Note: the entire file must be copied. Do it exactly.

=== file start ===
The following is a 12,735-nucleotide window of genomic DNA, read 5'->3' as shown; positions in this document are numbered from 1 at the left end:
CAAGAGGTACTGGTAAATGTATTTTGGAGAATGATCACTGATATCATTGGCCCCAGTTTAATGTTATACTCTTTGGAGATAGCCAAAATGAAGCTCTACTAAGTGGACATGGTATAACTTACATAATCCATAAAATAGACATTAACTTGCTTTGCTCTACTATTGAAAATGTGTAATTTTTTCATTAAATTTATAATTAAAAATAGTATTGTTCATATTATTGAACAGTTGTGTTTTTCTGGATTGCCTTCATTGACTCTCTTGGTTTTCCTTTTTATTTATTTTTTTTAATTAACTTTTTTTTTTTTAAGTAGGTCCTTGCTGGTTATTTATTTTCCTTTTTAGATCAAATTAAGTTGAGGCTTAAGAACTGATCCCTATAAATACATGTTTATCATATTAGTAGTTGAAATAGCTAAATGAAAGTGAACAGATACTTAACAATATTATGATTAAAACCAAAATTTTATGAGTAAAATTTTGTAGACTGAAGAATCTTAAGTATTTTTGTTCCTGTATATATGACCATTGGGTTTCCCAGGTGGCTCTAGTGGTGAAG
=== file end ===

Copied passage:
The following is a 12,735-nucleotide window of genomic DNA, read 5'->3' as shown; positions in this document are numbered from 1 at the left end:
CAAGAGGTACTGGTAAATGTATTTTGGAGAATGATCACTGATATCATTGGCCCCAGTTTAATGTTATACTCTTTGGAGATAGCCAAAATGAAGCTCTACTAAGTGGACATGGTATAACTTACATAATCCATAAAATAGACATTAACTTGCTTTGCTCTACTATTGAAAATGTGTAATTTTTTCATTAAATTTATAATTAAAAATAGTATTGTTCATATTATTGAACAGTTGTGTTTTTCTGGATTGCCTTCATTGACTCTCTTGGTTTTCCTTTTTATTTATTTTTTTTAATTAACTTTTTTTTTTTTAAGTAGGTCCTTGCTGGTTATTTATTTTCCTTTTTAGATCAAATTAAGTTGAGGCTTAAGAACTGATCCCTATAAATACATGTTTATCATATTAGTAGTTGAAATAGCTAAATGAAAGTGAACAGATACTTAACAATATTATGATTAAAACCAAAATTTTATGAGTAAAATTTTGTAGACTGAAGAATCTTAAGTATTTTTGTTCCTGTATATATGACCATTGGGTTTCCCAGGTGGCTCTAGTGGTGAAG